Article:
The science of smoke and health

The sun is visible to the naked eye as smoke obscures it on Monday morning, Sept. 14, 2020. Photo by August Frank/the Lewiston Tribune



As more people are exposed to wildfire smoke each year, more researchers are questioning how that smoke could affect health outcomes.

Dr. Keith Popovich is a pulmonologist at TriState Health in Clarkston. Though inconvenient, he said, the wildfire smoke in the Inland Northwest during the summer has generally been thought of as an irritant that mainly affects people with sensitive airways.

“It can cause asthma to worsen, or bronchitis or mucus production to worsen and ideally, we would not have to breathe any of it,” he said. “(But) it’s unlikely to bother somebody without a predisposing condition.”

Some kinds of smoke, such as those from burning buildings, are known to be more dangerous, Popovich said.

“With manmade materials, vinyls, plastics and things of that nature, those have the capacity to release more toxic fumes,” he said.

Annie Doubleday is a researcher at the University of Washington, who recently completed her Ph.D. in environmental health. She said it’s true that burning synthetic materials will produce more toxic smoke.

Now, she said, a growing body of research suggests that even wildfire smoke on its own could have negative health impacts for healthy adults that go beyond respiratory distress.

Doubleday is the lead author on a study published this May looking at emergency department visits across the state of Washington on days with and without wildfire smoke.

The researchers found an immediate increase in respiratory-related emergency visits across all age groups, with the biggest increase among ages 19 to 64, and asthma-specific visits highest among ages 5 to 64.

That means even young and healthy people could be at risk for adverse health effects when exposed to wildfire smoke, Doubleday said.

“Kids in general, older folks, folks with underlying conditions are definitely sensitive to smoke,” she said. “But really, to some degree, we all are.”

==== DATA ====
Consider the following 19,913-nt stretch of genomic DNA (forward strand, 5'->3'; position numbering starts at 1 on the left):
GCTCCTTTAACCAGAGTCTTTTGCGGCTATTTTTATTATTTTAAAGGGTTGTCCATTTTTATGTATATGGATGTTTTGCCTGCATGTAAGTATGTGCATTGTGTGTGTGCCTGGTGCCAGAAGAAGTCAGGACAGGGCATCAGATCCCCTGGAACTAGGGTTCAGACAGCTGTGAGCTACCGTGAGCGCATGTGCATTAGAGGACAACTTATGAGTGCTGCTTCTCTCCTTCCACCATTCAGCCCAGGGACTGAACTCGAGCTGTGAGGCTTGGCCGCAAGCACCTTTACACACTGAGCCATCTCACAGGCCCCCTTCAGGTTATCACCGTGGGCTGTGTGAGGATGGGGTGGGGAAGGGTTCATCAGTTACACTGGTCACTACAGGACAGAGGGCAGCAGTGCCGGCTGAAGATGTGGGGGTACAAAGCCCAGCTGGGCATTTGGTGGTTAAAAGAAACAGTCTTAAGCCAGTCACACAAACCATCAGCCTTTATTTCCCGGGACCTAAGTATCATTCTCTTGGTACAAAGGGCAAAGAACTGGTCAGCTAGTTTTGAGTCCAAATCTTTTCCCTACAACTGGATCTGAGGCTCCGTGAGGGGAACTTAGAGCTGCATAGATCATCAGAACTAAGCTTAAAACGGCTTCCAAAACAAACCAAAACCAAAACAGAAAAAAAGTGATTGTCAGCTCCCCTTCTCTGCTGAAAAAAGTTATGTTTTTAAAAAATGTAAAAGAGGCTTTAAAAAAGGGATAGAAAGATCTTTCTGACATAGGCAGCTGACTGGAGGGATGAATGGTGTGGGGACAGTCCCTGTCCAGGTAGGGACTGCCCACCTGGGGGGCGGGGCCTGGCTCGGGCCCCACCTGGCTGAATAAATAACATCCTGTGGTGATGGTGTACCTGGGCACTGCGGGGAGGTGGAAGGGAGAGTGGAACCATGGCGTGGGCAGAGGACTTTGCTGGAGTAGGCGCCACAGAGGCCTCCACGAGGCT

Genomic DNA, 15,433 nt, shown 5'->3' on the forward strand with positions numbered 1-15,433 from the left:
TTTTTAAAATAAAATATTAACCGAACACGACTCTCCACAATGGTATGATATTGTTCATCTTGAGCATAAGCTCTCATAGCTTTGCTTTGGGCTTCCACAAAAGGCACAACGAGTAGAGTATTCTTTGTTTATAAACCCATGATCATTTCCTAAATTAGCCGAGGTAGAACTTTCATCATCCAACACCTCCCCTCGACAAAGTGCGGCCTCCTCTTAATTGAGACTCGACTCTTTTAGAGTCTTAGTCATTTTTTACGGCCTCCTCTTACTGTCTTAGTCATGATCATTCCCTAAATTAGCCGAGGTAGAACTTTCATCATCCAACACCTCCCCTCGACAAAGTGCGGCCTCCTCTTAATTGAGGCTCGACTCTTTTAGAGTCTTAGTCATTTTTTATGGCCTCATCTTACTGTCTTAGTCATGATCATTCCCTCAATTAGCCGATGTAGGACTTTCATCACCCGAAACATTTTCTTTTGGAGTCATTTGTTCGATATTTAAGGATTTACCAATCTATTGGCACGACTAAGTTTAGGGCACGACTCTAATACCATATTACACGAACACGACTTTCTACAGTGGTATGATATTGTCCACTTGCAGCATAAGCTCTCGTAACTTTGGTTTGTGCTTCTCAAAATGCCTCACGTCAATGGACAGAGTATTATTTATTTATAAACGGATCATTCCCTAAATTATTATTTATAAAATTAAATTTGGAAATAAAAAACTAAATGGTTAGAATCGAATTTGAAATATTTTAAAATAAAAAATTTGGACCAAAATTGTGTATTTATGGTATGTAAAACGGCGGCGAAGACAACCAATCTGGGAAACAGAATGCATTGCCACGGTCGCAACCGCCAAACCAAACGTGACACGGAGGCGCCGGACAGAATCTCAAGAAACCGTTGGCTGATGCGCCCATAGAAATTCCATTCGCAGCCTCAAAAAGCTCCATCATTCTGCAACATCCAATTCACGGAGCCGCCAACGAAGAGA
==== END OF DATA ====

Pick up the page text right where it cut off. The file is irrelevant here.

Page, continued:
The study also found an increased risk of cardiovascular-related emergency visits for several days following exposure.

Scientists still don’t know all the long-term health effects of breathing wildfire smoke, Doubleday said, but it seems to pose some risk even for those who don’t have respiratory illnesses.

That doesn’t mean that a little smoke exposure is something to be worried about, she said. But it is worth keeping in mind that being young and healthy might not preclude someone from negative health outcomes.

“I think we are going to be exposed to smoke increasingly in the coming years and decades,” she said. “It’s important to try to lower our exposure as much as we can.”

Long-term health effects, beyond a few days after smoke exposure, still need to be studied, Doubleday said.

“We really don’t yet know much about long-term impacts,” she said. “What we do know, is what we know from larger air pollution research. We know that there are long term impacts from exposure to air pollution over time.”

Learning more about the connection between smoke and health could be especially important for Western states, where wildfires often account for the majority of poor air quality, said Nancy A. Johnston, an associate professor of chemistry at Lewis-Clark State College.

Johnston has been studying air quality in the Lewiston-Clarkston Valley since 2019. Her work includes co-authorship of one paper that found a potential increased risk of cancer from exposure to wildfire smoke, and research on how the Valley’s paper mill might affect health outcomes for the surrounding community.

Now, she’s collaborating with Soyoung Jeon of New Mexico State University, Ben Barst of the University of Alaska Fairbanks and Gayan Rubasinghege of the New Mexico Institute of Mining and Technology to study the health effects of wildfire smoke.

Their work is being funded by the IDeA Network of Research Excellence (INBRE) which emphasizes supporting scientific and biomedical research in states where it is underfunded, Johnston said.

Smoke’s health effects are particularly relevant in the rural West, where a fire’s remote location can often make it difficult to fight, Johnston said.

“I’m thinking of the Frank Church wilderness, for example, in the middle of Idaho. That’s hard to get to,” she said. “Often, we let it burn. But then it can travel miles and impact people downwind.”

The crux of this project, Johnston said, will be to look at the compounds wildfire smoke exposes people to and their health risks down the line.

The researchers will work to categorize compounds found in the smoke and do biological experiments on simulated lung tissue to observe how it’s affected. The team also will look at data such as hospitalizations and other short-term health impacts when a population is exposed to wildfire smoke.

“(We would) kind of predict like, ‘OK, if wildfires increased by, say, 20%, then what’s the health risk in the next decade?’” she said.

By partnering with other researchers, Johnston said, the team will be able to dive deeper into how specific compounds affect cells on a biological level.

“I know the chemistry, but I don’t know the biology and the toxicology as much. But with this team, it brings it all together,” she said.